Harriet is a retired businesswoman who tries to control everything around her. When she decides to write her own obituary, a young journalist takes up the task of finding out the truth resulting in a life-altering friendship.
Harriet (Shirley MacLaine) is a successful, retired businesswoman who wants to control everything around her until the bitter end. To make sure her life story is told her way, she pays off her local newspaper to have her obituary written in advance under her watchful eye. But Anne (Amanda Seyfried), the young journalist assigned to the task, refuses to follow the script and instead insists on finding out the true facts about Harriett's life, resulting in a life-altering friendship.Written by
Anne initially refuses to write Harriet's obituary before she's dead, even though that convention only applies to *publishing* obituaries. Print & TV news media keep large collections of living obituaries, which have to be constantly updated. See more »
You don't make mistakes. Mistakes make you. Mistakes make you smarter. They make you stronger, and they make you more self-reliant.
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I should honestly be impressed that The Last Word gets away with as much as it does. It starts as one of those stereotypical light-weight puff pieces. The kind that gears itself toward the fussy, all-knowing, film festival crowd, then hits them over the head with the same mindlessness they claim to avoid by not watching mainstream films. The irony of course is they're never made aware that they're watching strategically released pabulum because they're "too smart and refined" (and white) to subject themselves to the latest common blockbuster. The Last Word is basically the cinematic equivalent of "The Emperor's New Clothes," for old people.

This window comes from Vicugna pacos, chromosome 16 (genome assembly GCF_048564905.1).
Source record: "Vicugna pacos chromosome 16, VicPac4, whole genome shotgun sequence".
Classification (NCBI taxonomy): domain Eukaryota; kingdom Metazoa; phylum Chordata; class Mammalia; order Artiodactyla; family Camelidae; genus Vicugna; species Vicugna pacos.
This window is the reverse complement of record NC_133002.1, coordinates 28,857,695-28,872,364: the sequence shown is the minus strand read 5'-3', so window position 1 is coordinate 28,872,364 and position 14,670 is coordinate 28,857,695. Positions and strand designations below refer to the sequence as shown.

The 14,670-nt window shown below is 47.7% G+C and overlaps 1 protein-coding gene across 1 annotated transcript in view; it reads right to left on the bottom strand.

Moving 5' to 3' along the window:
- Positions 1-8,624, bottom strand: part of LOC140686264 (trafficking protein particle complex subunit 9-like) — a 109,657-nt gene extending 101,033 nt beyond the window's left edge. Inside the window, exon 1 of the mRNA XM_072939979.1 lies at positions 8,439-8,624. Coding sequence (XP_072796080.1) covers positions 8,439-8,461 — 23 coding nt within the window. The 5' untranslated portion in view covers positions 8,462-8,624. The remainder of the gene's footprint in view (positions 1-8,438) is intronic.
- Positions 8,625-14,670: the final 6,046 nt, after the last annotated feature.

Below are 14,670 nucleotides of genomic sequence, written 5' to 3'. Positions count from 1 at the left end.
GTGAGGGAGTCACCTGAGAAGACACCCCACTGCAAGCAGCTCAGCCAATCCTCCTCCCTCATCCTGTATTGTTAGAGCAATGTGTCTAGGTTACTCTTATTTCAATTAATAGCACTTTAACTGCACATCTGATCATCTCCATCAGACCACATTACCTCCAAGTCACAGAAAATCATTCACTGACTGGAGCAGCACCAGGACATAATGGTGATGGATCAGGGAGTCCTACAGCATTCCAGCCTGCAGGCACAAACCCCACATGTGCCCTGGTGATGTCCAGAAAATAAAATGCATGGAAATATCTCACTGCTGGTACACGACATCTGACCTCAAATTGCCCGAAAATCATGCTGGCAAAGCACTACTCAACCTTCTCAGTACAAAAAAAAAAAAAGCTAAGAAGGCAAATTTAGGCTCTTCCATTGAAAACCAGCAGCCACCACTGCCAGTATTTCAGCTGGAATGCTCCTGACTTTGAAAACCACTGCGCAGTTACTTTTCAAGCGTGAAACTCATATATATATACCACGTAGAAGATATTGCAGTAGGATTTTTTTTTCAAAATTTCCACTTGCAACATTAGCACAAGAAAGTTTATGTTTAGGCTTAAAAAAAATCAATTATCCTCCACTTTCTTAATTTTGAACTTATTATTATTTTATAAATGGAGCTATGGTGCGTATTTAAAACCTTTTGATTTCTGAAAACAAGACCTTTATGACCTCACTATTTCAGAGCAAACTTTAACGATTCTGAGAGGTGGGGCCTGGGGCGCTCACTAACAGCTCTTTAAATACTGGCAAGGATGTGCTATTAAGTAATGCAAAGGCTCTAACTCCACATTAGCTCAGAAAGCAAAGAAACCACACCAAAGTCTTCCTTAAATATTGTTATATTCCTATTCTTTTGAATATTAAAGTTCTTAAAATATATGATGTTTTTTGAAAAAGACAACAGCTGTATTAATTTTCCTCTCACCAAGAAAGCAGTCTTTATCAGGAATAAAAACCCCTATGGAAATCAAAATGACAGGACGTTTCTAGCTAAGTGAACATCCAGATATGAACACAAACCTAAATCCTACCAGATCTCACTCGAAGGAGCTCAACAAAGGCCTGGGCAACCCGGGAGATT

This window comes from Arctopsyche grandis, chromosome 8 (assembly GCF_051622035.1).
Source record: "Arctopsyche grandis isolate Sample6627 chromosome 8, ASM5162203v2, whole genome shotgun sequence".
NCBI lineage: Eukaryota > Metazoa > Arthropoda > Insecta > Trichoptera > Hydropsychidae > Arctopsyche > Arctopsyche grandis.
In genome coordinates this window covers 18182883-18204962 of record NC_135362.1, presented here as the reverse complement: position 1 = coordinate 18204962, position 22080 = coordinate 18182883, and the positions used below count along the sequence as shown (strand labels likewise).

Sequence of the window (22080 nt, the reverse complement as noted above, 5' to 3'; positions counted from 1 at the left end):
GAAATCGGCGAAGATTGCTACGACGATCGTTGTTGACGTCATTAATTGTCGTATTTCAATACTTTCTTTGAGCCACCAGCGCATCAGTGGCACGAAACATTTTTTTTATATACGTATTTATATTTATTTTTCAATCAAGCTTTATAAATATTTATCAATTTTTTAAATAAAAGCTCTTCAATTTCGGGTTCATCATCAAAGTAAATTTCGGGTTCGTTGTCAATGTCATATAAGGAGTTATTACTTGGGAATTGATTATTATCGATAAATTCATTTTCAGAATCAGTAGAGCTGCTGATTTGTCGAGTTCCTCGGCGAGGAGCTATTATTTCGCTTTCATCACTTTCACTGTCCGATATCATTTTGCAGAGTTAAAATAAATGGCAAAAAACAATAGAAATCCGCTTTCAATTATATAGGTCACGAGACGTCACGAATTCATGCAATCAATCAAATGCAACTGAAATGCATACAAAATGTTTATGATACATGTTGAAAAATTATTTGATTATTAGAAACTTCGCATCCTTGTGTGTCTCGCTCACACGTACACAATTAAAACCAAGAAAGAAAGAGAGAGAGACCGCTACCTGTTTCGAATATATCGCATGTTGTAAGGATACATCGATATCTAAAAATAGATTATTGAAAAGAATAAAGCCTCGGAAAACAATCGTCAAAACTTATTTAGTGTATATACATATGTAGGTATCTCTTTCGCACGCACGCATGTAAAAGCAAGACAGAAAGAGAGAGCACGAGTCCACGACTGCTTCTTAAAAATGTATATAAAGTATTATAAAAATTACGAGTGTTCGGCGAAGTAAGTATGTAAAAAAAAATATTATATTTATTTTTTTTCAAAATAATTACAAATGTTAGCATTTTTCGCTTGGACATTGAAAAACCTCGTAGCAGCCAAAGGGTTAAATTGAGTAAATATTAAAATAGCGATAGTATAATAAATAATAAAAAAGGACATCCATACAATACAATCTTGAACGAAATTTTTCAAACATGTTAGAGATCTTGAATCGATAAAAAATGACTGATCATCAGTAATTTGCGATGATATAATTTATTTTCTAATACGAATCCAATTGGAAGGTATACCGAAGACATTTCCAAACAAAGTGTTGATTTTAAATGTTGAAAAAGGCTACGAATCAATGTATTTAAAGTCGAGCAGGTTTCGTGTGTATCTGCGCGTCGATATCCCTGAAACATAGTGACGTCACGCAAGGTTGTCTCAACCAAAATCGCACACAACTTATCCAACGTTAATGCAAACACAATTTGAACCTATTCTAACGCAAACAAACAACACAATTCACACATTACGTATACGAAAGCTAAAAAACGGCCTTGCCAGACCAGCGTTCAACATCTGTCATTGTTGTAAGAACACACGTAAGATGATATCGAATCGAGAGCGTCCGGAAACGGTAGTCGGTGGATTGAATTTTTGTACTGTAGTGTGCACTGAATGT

The Last Word stars aged Hollywood icon Shirley MacLaine who basically takes the hindsight throne that was previously sat on by Meryl Streep in Ricki and the Flash (2015) and Al Pacino in Danny Collins (2015). She plays, of course a mortality aware loner who decides she wants to change her life with the help of a permanently brought-aback obituary writer (Seyfried) and later on, a sassy little black girl (Lee Dixon) whose tokenism would be offensive if it wasn't so carelessly stilted. Within the course of a month, Harriet Lalor (MacLaine) decides to reconstruct her legacy in the following order of importance: touch someone's life unexpectedly, find that certain something extra, be respected by her community and be beloved by friends and family.
What immediately elevates Last Word from other pedestrian feel-good movies like this, is the inclusion of Shirley MacLaine. With over fifty years of experience playing acid-dipped battle-axes, MacLaine easily transcends the film's paltry story and annoyingly analog aesthetics. She does so well playing the quintessential shrew that every other one-note character fades into the background like a white wall against a bright tapestry.
Of course, if sassy repartee alone was enough to elevate a bomb I'd be working for a publication by now. Literally everything else in this film suffers from clumsily sets up reveals and embarrassingly artificial sentiment. We see it all coming yet no effort is made to keep the script itself engaging or the least bit deserving of such an off-the-wall character. Why is Lalor hated by her family, why was she ejected by the advertising agency she started, why does literally everyone she meets want to kill her? The answers to all these questions will likely give OCD sufferers reason to get off their meds while giving babyboomers license to continue being s***ty people.
What saves The Last Word from ultimately being beyond redemption is the very clear inference that the movie is a fantasy. It's a very treacly fantasy and one that would needle audiences outside its demographic into a permanent eye-twitch. Yet for those who just can't fathom why young whippersnappers like me can't just point to a place on a map and go, The Last Word is just what the doctor ordered. Consider it the last movie you'll see before euthanasia.
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